chapter  7
Living on Welfare: Mialisa, Helen, and Vivian
Pages 21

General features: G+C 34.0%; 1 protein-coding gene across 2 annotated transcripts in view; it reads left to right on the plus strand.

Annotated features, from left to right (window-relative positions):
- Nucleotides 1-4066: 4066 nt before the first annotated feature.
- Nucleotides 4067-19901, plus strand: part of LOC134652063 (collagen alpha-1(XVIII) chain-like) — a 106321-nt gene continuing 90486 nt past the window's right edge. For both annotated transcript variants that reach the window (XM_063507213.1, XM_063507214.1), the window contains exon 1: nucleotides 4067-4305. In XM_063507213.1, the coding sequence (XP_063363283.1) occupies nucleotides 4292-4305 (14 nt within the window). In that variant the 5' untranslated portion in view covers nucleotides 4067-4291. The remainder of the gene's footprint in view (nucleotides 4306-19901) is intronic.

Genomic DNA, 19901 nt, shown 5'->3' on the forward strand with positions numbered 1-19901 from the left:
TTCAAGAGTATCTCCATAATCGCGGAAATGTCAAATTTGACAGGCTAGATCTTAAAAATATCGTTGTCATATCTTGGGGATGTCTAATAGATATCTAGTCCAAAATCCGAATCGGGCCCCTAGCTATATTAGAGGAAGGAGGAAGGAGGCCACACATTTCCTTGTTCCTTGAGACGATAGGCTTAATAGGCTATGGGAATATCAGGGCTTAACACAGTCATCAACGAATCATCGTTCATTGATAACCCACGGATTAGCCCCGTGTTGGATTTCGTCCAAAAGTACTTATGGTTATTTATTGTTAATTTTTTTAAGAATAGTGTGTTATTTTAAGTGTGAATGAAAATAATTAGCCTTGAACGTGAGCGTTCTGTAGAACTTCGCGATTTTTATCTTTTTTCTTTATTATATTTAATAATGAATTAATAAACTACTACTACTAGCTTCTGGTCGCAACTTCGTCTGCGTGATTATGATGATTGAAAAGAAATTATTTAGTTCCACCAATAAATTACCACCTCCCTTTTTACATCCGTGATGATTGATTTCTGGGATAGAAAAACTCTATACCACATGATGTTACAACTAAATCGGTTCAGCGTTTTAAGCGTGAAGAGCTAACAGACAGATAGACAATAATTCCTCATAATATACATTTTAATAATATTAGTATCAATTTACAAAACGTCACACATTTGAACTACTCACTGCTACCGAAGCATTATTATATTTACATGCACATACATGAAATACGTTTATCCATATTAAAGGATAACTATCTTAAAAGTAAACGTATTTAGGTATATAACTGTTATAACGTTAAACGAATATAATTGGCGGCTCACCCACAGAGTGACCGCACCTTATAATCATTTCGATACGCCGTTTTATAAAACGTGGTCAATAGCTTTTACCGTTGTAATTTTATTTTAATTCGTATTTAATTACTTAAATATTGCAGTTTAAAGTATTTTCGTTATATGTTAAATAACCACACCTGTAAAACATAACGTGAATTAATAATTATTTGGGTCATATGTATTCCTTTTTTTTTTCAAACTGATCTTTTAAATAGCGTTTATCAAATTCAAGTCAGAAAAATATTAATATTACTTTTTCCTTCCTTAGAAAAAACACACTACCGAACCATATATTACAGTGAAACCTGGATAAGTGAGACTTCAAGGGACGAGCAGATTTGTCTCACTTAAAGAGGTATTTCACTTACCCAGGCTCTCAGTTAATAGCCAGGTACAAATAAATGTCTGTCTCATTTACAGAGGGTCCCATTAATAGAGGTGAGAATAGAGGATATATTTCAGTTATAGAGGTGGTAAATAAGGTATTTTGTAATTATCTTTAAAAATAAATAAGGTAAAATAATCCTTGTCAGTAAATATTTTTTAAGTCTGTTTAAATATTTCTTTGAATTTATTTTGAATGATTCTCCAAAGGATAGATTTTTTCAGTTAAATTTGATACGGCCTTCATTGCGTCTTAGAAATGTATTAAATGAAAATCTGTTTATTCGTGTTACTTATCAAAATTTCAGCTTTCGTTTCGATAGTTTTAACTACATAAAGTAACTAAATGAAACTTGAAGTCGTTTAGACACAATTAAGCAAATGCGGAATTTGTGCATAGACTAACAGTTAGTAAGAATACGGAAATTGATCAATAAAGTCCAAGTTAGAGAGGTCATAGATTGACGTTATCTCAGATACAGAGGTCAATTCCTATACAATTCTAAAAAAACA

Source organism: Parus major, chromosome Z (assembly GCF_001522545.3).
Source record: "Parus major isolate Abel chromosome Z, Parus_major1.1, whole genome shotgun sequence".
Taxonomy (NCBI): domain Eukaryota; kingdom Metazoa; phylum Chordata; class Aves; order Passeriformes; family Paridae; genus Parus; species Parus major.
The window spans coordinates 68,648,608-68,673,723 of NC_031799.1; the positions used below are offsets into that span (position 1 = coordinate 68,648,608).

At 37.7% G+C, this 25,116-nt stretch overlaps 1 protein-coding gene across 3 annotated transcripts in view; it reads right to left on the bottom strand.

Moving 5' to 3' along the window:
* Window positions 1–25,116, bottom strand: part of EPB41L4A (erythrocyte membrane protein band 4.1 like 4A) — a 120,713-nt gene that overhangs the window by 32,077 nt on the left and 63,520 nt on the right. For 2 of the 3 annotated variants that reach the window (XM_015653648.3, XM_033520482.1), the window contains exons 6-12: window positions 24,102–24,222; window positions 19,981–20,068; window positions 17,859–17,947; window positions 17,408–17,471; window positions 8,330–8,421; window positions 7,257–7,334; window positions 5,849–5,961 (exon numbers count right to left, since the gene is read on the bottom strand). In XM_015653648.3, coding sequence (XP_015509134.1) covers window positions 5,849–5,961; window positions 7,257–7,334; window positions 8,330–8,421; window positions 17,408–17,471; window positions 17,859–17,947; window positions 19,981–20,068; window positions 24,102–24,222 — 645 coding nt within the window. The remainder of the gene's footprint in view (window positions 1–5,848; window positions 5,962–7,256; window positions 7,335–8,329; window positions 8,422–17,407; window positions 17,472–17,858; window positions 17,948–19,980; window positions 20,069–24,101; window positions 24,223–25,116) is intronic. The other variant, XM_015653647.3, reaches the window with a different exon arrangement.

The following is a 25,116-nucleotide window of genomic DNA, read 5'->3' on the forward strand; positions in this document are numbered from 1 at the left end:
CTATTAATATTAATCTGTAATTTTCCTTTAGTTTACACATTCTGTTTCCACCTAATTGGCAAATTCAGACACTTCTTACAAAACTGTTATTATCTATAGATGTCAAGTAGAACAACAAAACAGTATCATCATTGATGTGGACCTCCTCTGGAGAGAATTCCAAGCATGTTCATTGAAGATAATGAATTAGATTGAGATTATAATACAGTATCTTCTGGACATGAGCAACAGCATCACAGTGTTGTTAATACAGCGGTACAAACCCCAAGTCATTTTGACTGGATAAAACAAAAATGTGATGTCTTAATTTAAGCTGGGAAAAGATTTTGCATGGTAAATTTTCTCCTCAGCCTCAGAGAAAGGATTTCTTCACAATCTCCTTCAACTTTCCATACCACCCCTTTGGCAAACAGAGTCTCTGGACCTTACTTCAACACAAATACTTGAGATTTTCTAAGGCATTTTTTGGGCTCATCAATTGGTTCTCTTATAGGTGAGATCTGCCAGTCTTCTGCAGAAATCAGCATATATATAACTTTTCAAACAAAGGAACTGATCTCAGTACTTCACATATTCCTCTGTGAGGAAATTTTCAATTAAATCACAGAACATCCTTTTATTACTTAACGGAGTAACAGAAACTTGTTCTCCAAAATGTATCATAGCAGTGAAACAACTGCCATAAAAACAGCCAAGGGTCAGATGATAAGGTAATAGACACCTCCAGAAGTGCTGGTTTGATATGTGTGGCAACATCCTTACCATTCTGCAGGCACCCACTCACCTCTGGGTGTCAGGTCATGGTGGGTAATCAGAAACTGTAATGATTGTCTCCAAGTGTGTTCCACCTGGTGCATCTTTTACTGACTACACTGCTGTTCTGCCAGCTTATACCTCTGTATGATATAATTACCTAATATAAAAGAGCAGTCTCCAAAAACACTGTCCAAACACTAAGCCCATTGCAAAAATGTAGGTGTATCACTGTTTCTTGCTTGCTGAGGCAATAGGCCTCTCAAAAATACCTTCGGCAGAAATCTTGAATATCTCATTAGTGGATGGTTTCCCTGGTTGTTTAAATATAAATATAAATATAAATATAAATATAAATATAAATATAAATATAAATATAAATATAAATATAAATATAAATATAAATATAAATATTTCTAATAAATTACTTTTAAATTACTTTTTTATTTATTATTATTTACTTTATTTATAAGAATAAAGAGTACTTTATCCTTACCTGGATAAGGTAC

Although the risk statistics presented in the last chapter for adolescent mothers paint a familiar picture of the differences in education, work, and numbers of children that subsequently distinguish welfare from nonwelfare mothers, these figures can mislead us into believing that all adolescent mothers on welfare are similar in their lack of capacity for and motivation to better themselves economically. The interview data, however, suggest a different picture. Adolescent mothers are not a uniform group. Three major subgroups could be differentiated based on their motivation toward use of public assistance. One group of about one third of the New York sample of mothers who were on welfare were successfully using welfare to accomplish the tasks of late adolescence. They were completing educational and job training programs 6 years after the birth of their first child. These resilient women showed remarkable personal strengths and optimism that pulled them forward despite multiple experiences of trauma and high levels of ongoing stress. They matured in their understanding of relationships and of what was needed to survive as adult women.